Too many starts combined with too few sales, so there are too many new homes for the number of buyers. Too many people are priced out of the market. Too many people can't sell their existing home, so they can't close on a new home. Too many investors who were buying new homes are now selling their almost new homes. Too many home buyers are getting cold feet, backing out of contracts, and cancelling their orders.

Orders are down. Cancellations are up. Inventory is swelling. Confidence is shaken. People aren't buying.

But people are buying, albeit at a slower rate. Maybe somewhat under a million new homes in the current 12-month period, versus a peak of over 1.3 million.

You'll hear that all day. But, even if the new-home economy falls off between 20 percent and 30 percent over the next 12 to 18 months, we can tell you without hesitation that there are heroics going on out there. Even if your business is taking that much of a hit, which we doubt, it would still mean that big builders are collectively closing on a pace of more than 1,000 homes a day, which ballpark, works out to $200 to $300 million a day in booked revenue for big builders.

BB061101058L1.jpg Kellie Patch, division coordinator, David Weekley Homes, Dallas. Vince Mendel, divisional sales manager, Winchester Homes, Bethesda, Md. Jennifer Hubenschmidt, sales manager, and Jon Thorburn, project manager, at Toll Brothers' Steeplechase at Northville, Mich. Ted Crocker, controller, Park Square Homes, Orlando, Fla. Nancy Schwartz, escrow manager, John Laing Homes' south coast division, Irvine, Calif. We went out and found out for ourselves that there are overachievers—teams of sales, construction, mortgage, and closing specialists—who are selling homes, often not once but twice after accounting for cancelled orders. And they're the ones bringing those new homeowners through all the months they could backout, equivocate, waffle, or cave in, right to the threshold of their dream: a new home.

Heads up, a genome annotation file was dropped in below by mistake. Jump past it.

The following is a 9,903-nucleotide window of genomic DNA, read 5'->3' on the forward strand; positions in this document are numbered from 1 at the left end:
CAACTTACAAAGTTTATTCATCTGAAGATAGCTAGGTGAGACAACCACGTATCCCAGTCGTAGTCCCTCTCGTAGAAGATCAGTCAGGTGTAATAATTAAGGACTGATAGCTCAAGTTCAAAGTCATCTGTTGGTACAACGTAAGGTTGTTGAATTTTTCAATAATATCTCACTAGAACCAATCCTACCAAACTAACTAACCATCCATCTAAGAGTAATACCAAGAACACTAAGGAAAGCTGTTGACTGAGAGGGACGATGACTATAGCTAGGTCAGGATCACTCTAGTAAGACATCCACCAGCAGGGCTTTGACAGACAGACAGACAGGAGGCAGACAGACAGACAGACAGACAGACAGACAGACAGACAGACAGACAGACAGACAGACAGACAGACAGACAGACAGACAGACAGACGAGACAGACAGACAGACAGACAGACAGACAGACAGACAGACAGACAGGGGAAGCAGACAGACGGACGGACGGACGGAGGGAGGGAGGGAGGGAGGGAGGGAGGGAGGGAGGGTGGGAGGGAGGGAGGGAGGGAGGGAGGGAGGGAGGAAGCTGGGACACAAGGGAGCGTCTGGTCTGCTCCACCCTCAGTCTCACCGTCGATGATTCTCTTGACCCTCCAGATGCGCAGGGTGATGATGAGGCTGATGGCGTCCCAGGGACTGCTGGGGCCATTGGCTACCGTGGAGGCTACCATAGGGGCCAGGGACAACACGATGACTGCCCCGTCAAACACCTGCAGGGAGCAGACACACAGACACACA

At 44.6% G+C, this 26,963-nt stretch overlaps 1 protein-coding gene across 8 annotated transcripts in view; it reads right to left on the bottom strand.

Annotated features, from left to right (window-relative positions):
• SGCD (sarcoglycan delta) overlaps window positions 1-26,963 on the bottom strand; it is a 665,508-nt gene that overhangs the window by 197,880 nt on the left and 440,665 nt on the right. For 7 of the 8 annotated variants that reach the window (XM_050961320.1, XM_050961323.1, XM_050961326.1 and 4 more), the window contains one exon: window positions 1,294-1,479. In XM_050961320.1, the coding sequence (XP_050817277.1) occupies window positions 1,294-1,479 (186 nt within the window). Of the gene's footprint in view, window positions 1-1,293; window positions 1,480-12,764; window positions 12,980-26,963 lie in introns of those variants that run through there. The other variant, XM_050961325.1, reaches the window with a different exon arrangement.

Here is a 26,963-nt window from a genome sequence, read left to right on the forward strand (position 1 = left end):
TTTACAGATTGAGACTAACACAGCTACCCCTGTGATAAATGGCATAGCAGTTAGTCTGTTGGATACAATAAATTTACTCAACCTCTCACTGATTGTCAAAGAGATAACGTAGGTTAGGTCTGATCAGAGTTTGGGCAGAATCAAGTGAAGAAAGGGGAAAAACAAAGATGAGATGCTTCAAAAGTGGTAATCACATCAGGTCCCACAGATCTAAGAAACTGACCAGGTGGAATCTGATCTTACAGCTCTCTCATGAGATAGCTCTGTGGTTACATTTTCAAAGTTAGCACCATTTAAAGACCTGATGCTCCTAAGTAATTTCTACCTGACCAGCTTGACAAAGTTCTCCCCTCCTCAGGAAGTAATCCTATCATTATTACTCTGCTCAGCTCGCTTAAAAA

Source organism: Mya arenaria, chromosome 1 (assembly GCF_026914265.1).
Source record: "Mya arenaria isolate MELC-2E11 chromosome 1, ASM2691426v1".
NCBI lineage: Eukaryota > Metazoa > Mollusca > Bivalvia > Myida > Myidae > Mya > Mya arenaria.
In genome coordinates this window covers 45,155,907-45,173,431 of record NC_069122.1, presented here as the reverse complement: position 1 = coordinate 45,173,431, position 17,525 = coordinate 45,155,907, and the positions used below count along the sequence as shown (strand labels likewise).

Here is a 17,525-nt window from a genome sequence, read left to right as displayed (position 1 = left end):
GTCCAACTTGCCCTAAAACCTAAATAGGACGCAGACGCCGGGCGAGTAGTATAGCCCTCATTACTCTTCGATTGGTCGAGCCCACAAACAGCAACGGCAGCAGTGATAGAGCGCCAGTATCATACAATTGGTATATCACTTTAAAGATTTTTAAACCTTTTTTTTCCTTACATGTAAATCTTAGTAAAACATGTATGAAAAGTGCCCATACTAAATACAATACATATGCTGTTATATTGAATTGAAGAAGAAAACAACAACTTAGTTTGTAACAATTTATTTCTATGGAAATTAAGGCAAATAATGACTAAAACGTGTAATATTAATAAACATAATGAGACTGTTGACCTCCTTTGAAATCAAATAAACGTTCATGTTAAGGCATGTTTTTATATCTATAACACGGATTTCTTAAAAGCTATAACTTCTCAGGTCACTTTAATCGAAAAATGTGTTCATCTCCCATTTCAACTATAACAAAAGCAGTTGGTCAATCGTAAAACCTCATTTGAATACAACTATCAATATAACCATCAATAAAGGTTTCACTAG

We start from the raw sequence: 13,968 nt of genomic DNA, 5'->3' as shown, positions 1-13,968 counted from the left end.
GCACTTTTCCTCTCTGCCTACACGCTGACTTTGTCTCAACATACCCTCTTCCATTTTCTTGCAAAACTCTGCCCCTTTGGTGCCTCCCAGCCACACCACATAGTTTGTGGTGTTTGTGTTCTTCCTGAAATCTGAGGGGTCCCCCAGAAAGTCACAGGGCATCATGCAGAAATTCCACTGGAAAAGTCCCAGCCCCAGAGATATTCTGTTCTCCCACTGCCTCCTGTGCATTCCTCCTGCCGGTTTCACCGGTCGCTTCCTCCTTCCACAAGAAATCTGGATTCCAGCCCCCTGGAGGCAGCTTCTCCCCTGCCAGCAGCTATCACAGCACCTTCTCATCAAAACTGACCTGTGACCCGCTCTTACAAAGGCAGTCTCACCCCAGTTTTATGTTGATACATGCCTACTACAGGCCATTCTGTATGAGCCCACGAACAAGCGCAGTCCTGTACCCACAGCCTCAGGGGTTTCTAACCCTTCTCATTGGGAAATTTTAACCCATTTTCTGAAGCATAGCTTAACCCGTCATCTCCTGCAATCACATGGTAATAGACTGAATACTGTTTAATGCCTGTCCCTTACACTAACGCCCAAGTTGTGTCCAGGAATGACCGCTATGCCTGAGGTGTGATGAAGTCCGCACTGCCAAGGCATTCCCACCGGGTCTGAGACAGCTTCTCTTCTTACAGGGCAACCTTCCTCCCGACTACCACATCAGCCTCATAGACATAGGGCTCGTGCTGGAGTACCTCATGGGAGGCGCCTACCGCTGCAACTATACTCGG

For BIG BUILDER, Monday, Oct. 2, 2006, worked out as the day we'd get to “embed” ourselves in five companies in five geographical regions by coincidence. Each of us had two weeks to identify a builder in our respective markets. One after another, literally like clockwork, the opportunity to spend a good hunk of time with an associate or a team in the trenches each worked out for the same Monday.

Like anywhere in production home building, Mondays are mid-week days, with a few hours shoehorned into Wednesday and Thursday serving as a weekend for its denizens. That fall Monday, we got to sit in on sales and status meetings, walk the sites, eat donuts in the morning and Subways for lunch, and basically walk in the shadows of pros in Orlando, Fla.; Dallas; Washington, D.C.; Orange County, Calif.; and Detroit.

Each new marketing or sales idea, every customer phone call, every mortgage qualification, every moment's progress on a new-home buyer's house, every piece of minutia that a customer or prospect mentions he or she wants or would like to know, every conceivable detail that moves a home buyer across the tightrope from interest to handshake to deposit to close, is laden with extra importance. It all means more on Oct. 2, 2006, because sales nationally are somewhere on their way down, and everybody's obsessed to know where the bottom is.

Other articles in this series:

  • A Is for All-Set to Close
  • A Go-To Woman
  • The Closer
  • Lean, Mean, Escrow Machine
  • A Homegrown Natural